Moving Microns with a High Precision Linear Stage

As anyone who has experimented with their own home-made CNC machinery will tell you, precision isn’t cheap. You can assemble a gantry mill using off-the-shelf threading and kitchen drawer slides. But it’s a safe assumption that if you put the tool at a particular position it won’t be quite at the same position next time you return. But if you take your budget from dirt cheap to reasonably priced you can do much better. [Adam Bender] designs high-precision automation systems for a living, so when he needed a precision linear stage for a personal project he achieved micron level accuracy for under $500.

micron-precision-linear-actuator
Red parts are the two spring-loaded nuts

He explains the problem of backlash with an inexpensive lead screw — the wiggle between threaded components that cause positional chaos. His solution uses two nuts preloaded against each other with a spring. There is still a stick-slip issue; a tendency to move in lurches due to differences between the coefficients of static and dynamic friction between the materials. Careful choice of machining stock for the nut to picking materials in which these coefficients were almost identical reduced the stick-slip to as little as possible.

He goes into significant detail on the design, manufacture, and testing of all the components of his stage, its body, sealing system, and control. If you are a precision CNC guru maybe you’ll find it interesting as a cleverly designed component, but if you are a mere dilettante you’ll find it fascinating to read a comprehensive but accessible write-up from a professional in the field.

This build probably goes a step beyond most we’ve featured in the past, but that’s not to say we’ve not seen some pretty good efforts.

32 thoughts on “Moving Microns with a High Precision Linear Stage

  1. Seems like a great candidate (along with, maybe, a peizo element) to create a scanning electron microscope that has a wider field of view than just the deflection of the crystal. Maybe that doesn’t actually end up being a problem when you are looking at something so tiny, though…

  2. I wonder what the nuts are made of, nothing in the referenced post except this:

    “Ever try to push something across a rough table very slowly?

    The object will resist motion, and then all of a sudden lurch forward. This is the difference in material coefficients of static and dynamic friction. This is aptly named stick-slip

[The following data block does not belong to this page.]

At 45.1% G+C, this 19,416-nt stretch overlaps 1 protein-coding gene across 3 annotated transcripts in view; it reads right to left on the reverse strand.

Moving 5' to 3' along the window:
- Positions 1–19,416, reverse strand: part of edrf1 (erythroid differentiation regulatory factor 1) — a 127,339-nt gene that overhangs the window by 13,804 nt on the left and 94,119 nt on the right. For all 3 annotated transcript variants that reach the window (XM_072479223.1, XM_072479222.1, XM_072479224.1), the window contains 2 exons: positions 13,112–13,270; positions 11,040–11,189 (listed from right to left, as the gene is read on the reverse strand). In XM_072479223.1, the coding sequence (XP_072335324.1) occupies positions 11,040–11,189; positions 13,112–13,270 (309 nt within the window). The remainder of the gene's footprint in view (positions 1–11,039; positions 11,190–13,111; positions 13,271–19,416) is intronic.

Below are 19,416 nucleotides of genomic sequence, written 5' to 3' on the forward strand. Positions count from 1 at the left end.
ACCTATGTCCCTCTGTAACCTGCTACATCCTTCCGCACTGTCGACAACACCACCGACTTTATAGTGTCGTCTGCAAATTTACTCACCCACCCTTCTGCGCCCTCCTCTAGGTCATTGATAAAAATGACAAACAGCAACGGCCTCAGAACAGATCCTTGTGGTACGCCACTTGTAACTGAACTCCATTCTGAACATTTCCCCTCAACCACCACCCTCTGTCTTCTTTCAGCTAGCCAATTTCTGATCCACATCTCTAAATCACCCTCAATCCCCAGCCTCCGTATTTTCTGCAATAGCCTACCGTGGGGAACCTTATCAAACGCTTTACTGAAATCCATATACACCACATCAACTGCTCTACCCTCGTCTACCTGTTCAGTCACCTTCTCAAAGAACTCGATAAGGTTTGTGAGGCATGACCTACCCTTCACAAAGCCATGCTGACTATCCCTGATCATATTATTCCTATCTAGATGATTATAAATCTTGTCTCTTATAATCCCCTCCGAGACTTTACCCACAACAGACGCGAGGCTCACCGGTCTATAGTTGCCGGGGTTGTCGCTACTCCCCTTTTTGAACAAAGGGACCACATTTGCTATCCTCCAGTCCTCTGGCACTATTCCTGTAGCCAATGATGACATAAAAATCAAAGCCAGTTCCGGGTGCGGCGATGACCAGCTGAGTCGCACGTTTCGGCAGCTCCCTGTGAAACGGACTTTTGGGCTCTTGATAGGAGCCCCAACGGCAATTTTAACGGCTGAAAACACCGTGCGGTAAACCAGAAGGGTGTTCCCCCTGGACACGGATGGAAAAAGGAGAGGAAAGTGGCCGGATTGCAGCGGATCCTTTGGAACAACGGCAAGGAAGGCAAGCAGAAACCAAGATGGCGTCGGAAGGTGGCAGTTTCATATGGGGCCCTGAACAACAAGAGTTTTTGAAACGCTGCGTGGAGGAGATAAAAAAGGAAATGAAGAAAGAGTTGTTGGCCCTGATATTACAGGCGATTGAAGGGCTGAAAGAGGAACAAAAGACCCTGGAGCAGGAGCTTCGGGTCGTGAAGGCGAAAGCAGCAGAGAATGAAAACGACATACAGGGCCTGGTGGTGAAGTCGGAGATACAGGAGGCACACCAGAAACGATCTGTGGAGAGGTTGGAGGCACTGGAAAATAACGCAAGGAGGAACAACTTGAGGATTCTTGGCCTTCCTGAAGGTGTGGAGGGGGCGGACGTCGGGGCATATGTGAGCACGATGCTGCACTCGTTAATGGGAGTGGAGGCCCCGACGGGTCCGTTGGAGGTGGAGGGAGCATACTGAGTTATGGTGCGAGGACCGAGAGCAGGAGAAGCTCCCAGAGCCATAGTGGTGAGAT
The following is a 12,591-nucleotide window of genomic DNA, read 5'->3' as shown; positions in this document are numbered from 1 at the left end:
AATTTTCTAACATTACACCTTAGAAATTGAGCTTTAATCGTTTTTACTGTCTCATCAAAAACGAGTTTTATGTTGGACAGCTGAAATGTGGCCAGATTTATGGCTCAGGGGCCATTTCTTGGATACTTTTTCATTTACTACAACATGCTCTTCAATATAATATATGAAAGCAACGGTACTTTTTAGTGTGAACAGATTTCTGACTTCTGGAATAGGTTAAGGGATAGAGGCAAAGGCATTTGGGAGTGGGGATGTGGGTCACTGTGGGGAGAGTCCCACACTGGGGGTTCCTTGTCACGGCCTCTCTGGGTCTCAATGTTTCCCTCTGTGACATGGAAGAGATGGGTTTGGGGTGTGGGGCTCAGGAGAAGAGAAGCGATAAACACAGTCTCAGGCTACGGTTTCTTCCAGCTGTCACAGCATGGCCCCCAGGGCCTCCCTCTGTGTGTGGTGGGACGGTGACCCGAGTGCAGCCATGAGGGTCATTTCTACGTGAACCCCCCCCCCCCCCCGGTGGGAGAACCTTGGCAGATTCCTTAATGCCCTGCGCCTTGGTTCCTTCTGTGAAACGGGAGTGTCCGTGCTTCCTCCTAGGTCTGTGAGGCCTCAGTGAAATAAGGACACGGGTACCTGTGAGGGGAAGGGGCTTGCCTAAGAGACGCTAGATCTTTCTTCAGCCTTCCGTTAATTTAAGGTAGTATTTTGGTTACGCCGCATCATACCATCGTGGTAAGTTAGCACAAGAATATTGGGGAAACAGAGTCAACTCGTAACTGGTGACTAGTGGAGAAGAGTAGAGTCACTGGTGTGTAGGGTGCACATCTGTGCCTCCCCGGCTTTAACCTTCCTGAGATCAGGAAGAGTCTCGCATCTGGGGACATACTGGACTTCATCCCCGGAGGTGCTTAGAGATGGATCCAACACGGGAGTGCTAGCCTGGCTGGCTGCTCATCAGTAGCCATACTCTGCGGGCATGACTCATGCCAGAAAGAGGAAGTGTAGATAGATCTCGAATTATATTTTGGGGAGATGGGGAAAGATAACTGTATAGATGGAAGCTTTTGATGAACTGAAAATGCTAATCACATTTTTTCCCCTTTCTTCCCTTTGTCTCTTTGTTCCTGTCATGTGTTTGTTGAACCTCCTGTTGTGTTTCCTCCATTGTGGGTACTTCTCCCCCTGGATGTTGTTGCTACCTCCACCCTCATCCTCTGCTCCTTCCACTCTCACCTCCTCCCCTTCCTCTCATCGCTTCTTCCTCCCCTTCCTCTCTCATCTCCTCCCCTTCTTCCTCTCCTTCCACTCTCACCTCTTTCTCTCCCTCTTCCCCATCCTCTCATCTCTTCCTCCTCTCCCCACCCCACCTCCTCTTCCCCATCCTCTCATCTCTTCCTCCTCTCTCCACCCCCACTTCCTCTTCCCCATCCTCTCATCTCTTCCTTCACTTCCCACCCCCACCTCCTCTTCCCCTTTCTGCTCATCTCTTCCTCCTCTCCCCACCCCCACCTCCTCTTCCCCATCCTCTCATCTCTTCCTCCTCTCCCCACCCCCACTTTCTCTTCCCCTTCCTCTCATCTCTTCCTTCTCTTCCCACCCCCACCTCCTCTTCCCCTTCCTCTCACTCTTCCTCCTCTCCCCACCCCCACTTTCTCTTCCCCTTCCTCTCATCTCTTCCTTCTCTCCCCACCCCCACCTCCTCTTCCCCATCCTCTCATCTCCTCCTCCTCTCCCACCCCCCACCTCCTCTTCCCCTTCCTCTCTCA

Well if you want to move a lead nut a few micron along a lead screw, the same thing will happen.

    So the lead nut was made from a special material with coefficients of static and dynamic friction that are almost the same. The greatly reduces the stick-slip phenomenon.”

    1. I made the nuts from Turcite X, although as another poster mentioned, (in great detail), Delrin AF would work great as well. Most self lubricating plastics have similiar properties. Turcite is a popular material for applications like this, many older CNC machines even use to have a thin layer of Turcite applied to their ways.

  3. Stick-slip is exacerbated by solution used against backlash, because with application of force, friction becomes much larger.

    However, this apparatus probably could get through a process of break-in (like a new car engine), where repeated constant position change, with lower tension force between lead nuts, and frequent lubricant change/cleaning of the thread and nuts surfaces should further smooth them down and reduce the friction, thus turning down the stick-slip behaviour.

  4. Use DELRIN AF for the nut material.

    Eliminate the slip-stick by preloading two pieces of Delrin AF, tapped to match the threaded rod.
    – NOT Delrin!; yes to Delrin AF, any Delrin AF.
    – The dynamic friction is somewhat higher than the static friction, so no slip-stick.
    – The preload eliminates the backlash AND reduces friction. (Delrin AF likes preload against steel)
    – Delrin AF performs better and lasts longer when the steel is harder.
    – (and steel that is flatter & smoother, if you’re using a puck of Delrin AF on flat steel bar as a zero slip-stick floating linear bearing; hint hint. And if you puck both sides, and add another such setup rotated 90 running along the same axis, you’ve now got a zero slip-stick debris tolerant registered linear bearing.)
    – Delrin AF is self-lubricating (embedded ptfe) and a lot more tolerant of milling debris than steel or other bearing materials (except a couple of exotics from Germany that run on polished Al).

    Note: after cutting, drilling, tapping or milling Delrin AF, there is a heat-treatment protocol to follow to “temper” the final piece of Delrin AF. This appears to condition surfaces ‘torn’ by cutting, tapping or milling. So don’t tap it properly and then think it’s too tight or doesn’t behave as expected when you test it. Do the heat-treatment first, then confirm that your tapping matches the tolerance of your threaded-rod.